Today’s Image of the Day from NASA Earth Observatory features vegetation throughout the Himalaya Mountains, where grasses and shrubs have been thriving in recent decades.
Karen Anderson, an eco-hydrologist at the University of Exeter, was exploring rock glaciers in the Himalayas in 2017 when she began to wonder how plant coverage has changed across the region.
According to NASA, research in other parts of the world has shown that changes in the type and expanse of vegetation can lead to changes in the flows and stores of water. Ultimately, the extent of vegetation in the Himalayas has an influence on the water supply for about one-fifth of the global population.
“There is such a lack of information about Himalayan ecology in this high-altitude zone, at least in western science, that we don’t really understand what the impacts of changing vegetation will be,” said Anderson. “Most of the scientific expeditions to the Himalaya have been to the glaciers, which have been an area of major concern as they retreat under climate change.”
The researchers focused their study on how plant life has changed in the Hindu Kush Himalaya over the span of 26 years.
To map the abundance of vegetation across the subnival zone from 1993 to 2018, the team used the Normalized Difference Vegetation Index, or NDVI, derived from Landsat satellites.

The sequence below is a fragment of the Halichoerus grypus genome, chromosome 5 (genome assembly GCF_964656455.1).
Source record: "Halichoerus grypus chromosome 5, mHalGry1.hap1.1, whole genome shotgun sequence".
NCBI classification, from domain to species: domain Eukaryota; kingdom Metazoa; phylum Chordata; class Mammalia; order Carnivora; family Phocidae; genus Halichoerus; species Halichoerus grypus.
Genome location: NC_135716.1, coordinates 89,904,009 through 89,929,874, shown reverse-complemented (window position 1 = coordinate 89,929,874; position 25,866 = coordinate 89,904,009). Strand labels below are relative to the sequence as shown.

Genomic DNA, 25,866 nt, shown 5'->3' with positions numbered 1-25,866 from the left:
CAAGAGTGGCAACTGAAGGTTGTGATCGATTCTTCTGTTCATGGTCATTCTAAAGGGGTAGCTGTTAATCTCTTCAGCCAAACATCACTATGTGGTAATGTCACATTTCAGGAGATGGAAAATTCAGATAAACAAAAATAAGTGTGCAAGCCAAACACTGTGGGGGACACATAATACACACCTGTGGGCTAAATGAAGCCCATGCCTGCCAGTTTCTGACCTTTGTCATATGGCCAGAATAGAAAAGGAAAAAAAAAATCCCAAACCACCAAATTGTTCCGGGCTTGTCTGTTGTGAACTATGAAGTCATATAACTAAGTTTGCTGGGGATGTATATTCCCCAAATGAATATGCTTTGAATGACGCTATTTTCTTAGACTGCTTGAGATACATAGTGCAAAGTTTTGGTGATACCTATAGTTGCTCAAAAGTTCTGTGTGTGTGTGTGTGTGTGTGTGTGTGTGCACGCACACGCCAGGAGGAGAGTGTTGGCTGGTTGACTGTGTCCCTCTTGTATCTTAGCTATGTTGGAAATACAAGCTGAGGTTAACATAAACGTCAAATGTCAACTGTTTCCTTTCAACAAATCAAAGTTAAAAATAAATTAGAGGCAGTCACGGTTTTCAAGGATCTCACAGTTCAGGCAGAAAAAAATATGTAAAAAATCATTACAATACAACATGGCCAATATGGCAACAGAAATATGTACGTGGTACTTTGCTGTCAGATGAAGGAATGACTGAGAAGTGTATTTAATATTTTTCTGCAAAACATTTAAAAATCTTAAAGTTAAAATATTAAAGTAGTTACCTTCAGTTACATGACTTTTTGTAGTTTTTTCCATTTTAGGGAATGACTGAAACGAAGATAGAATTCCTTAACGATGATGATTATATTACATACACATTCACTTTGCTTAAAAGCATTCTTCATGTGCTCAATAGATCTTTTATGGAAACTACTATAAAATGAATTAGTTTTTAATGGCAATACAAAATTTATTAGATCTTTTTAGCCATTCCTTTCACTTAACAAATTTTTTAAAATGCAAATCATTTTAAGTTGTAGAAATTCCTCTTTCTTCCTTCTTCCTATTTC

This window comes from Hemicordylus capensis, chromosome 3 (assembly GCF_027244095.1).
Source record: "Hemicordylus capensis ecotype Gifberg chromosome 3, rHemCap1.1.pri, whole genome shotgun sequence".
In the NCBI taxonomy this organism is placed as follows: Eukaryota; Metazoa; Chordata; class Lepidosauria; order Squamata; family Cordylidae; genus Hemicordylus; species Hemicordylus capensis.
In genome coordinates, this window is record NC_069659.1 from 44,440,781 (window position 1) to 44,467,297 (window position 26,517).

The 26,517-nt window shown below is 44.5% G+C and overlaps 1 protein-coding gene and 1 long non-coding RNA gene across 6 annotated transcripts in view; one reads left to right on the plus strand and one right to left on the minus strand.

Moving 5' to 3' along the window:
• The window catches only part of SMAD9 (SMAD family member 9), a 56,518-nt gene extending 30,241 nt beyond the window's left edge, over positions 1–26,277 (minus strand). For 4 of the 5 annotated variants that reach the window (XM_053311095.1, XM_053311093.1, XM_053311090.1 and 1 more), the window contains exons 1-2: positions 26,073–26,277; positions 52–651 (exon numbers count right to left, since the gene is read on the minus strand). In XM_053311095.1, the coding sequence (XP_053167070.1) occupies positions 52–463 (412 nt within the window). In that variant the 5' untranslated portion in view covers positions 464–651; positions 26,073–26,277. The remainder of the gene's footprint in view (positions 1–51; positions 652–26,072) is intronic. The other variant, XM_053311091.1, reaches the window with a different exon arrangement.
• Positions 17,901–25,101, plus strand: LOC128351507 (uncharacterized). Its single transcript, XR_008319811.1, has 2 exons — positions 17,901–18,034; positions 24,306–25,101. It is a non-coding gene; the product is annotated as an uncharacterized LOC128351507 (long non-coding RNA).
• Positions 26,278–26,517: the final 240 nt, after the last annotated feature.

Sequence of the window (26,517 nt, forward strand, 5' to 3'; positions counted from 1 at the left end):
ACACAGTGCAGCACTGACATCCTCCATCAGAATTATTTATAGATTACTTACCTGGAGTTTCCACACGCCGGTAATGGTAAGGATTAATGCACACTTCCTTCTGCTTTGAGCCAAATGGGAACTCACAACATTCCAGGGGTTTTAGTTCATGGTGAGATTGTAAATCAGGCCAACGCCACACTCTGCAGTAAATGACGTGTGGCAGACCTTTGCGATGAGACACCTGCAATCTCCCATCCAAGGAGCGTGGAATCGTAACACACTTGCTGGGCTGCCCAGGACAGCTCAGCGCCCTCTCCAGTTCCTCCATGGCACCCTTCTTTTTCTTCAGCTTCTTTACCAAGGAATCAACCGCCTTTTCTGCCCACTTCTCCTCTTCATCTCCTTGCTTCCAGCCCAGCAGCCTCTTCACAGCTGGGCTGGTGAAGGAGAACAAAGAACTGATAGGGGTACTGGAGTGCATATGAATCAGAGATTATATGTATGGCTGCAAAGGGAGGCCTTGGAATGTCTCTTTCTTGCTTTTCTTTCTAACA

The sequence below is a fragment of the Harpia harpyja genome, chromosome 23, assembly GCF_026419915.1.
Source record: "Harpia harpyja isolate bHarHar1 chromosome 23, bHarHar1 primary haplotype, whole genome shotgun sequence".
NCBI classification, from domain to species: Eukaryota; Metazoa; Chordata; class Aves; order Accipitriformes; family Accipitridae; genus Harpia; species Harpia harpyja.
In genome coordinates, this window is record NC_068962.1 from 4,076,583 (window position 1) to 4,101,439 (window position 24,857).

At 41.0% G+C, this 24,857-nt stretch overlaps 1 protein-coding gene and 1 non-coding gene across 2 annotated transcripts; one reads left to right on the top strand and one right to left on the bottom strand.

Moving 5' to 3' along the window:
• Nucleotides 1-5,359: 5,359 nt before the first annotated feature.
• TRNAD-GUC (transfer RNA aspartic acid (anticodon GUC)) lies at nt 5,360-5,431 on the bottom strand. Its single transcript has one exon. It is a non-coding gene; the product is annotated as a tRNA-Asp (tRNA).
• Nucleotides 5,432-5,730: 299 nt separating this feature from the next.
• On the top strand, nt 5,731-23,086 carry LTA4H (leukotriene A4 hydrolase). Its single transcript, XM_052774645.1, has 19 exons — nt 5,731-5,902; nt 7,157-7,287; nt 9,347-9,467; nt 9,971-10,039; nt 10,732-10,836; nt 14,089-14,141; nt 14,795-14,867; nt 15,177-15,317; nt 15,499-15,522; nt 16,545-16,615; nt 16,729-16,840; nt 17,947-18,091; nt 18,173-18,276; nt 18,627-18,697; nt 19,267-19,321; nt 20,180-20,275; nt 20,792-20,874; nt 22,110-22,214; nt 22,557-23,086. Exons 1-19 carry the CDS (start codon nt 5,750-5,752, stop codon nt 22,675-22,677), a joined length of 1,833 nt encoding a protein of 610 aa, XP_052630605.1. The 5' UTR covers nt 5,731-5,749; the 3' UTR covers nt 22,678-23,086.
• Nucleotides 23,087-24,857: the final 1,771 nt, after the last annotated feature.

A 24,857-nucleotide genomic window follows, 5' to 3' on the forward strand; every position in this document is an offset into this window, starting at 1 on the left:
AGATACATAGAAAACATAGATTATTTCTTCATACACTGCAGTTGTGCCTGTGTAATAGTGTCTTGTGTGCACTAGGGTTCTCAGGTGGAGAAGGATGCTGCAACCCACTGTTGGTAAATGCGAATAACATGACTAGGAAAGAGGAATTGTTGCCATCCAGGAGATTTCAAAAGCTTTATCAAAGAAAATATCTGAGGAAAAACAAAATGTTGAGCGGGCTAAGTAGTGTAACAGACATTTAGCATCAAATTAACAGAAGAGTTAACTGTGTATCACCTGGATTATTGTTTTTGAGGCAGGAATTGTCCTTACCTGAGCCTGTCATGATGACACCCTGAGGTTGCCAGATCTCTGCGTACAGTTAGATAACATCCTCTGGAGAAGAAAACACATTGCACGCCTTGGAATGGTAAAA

They span the mountainous area around Mount Everest and Dingboche, Nepal, a mountain village at an altitude of 4,410 meters (14,500 feet). Notice the
The experts found small but significant increases in vegetation during the study period. The biggest gains were located on steeper slopes at lower elevations, and on flatter areas at higher elevations.
“This work was the first step towards trying to explore the scale of this ecosystem, to describe how it is changing, and to discuss the likely implications,” said Anderson.
“As glaciers recede and plants expand with climate change, what will this mean for water security? I think this is a really important question and something that my research group is taking forward.”
The study is published in the journal Global Change Biology.
Image Credit: NASA Earth Observatory/ Joshua Stevens
Check us out on EarthSnap, a free app brought to you by Eric Ralls and Earth.com.